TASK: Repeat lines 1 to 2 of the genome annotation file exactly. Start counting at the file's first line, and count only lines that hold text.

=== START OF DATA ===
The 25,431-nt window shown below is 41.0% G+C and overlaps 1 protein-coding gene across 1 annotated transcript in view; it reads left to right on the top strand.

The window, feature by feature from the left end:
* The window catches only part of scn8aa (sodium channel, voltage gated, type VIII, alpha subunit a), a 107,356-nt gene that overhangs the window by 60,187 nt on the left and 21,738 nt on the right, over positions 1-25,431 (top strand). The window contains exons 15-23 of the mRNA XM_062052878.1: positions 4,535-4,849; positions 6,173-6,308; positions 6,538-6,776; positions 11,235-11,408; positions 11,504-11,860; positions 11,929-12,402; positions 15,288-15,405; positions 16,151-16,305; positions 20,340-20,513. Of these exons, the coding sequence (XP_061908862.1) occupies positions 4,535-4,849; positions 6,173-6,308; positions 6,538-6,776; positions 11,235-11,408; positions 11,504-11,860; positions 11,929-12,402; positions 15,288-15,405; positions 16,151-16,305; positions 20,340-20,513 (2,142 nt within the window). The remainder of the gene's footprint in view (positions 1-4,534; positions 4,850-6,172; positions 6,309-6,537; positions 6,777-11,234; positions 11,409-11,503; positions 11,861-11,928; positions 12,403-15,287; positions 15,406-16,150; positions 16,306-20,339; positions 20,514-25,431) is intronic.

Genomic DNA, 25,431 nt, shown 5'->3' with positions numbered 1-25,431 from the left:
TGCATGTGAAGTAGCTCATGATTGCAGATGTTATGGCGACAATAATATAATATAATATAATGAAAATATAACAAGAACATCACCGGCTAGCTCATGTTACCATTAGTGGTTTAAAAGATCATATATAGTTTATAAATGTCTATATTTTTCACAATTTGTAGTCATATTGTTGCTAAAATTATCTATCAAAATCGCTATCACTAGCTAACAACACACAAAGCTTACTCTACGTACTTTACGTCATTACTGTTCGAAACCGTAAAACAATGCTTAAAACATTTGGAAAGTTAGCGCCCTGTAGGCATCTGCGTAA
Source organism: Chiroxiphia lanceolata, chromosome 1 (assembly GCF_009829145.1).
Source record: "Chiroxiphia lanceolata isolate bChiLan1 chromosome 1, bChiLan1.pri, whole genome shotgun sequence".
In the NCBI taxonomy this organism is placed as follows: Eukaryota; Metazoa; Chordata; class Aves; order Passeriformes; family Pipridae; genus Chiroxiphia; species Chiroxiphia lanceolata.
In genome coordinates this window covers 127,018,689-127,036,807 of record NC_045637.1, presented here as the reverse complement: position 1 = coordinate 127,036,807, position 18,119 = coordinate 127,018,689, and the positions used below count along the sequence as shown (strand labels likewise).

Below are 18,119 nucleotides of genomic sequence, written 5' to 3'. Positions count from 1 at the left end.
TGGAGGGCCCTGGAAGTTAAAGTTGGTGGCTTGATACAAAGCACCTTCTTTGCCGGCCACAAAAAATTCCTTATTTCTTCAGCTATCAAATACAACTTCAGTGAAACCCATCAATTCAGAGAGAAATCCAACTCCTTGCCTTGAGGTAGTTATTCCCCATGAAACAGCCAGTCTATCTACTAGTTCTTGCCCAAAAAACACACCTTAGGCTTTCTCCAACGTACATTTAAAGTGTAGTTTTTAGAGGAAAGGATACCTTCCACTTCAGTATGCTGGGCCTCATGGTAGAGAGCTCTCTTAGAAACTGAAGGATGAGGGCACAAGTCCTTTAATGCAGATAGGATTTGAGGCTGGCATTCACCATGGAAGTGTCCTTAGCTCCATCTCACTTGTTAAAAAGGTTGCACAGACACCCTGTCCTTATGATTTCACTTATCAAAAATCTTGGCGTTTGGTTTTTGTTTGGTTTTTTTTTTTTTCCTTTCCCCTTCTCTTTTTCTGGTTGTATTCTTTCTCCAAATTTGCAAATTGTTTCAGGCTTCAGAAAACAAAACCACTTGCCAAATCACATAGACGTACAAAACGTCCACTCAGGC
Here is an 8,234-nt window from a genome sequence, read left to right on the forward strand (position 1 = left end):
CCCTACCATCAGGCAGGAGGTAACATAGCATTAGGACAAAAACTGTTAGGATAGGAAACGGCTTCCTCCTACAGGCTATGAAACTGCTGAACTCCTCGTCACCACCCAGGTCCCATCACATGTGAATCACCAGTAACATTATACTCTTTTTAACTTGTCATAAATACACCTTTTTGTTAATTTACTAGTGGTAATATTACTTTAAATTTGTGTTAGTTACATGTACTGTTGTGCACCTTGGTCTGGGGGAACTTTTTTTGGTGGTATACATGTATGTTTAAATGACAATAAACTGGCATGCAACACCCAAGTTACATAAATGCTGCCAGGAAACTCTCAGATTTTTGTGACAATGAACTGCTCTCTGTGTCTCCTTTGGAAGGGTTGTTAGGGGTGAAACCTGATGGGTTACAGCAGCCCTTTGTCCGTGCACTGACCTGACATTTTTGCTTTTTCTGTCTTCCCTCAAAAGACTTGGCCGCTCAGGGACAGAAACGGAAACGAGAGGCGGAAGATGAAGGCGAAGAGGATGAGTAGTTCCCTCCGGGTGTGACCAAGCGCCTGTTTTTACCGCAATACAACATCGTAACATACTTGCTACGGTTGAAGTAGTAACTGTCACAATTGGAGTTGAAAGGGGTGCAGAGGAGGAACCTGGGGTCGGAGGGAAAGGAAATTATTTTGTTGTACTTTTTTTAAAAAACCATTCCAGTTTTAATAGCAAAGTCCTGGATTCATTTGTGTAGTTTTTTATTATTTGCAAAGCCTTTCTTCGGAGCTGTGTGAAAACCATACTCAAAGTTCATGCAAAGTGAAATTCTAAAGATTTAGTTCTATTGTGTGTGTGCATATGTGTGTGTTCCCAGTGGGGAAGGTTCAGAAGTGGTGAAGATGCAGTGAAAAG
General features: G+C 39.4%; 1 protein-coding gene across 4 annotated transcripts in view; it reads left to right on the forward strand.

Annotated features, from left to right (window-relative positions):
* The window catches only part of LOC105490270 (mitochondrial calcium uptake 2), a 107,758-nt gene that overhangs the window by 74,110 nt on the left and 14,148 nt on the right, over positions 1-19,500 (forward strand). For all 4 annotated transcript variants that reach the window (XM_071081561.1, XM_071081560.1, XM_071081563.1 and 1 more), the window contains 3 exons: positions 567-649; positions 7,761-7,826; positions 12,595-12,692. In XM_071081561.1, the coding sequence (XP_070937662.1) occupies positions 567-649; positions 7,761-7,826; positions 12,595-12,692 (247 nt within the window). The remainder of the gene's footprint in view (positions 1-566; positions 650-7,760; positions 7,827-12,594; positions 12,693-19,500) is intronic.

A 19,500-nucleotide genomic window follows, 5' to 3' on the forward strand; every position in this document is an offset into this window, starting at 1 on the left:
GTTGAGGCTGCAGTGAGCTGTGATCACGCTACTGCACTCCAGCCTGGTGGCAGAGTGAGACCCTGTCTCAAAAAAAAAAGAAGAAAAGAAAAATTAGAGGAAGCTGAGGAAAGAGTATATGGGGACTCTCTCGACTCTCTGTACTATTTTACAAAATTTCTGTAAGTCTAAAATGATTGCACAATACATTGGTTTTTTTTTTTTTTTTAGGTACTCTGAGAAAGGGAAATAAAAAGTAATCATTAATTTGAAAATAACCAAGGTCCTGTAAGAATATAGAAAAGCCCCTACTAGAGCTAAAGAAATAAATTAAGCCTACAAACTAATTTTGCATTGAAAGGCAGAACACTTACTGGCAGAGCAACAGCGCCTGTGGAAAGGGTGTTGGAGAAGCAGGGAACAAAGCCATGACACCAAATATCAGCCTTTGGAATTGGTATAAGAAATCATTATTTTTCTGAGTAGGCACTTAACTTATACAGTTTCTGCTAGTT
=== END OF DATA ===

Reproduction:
The 25,431-nt window shown below is 41.0% G+C and overlaps 1 protein-coding gene across 1 annotated transcript in view; it reads left to right on the top strand.

The window, feature by feature from the left end: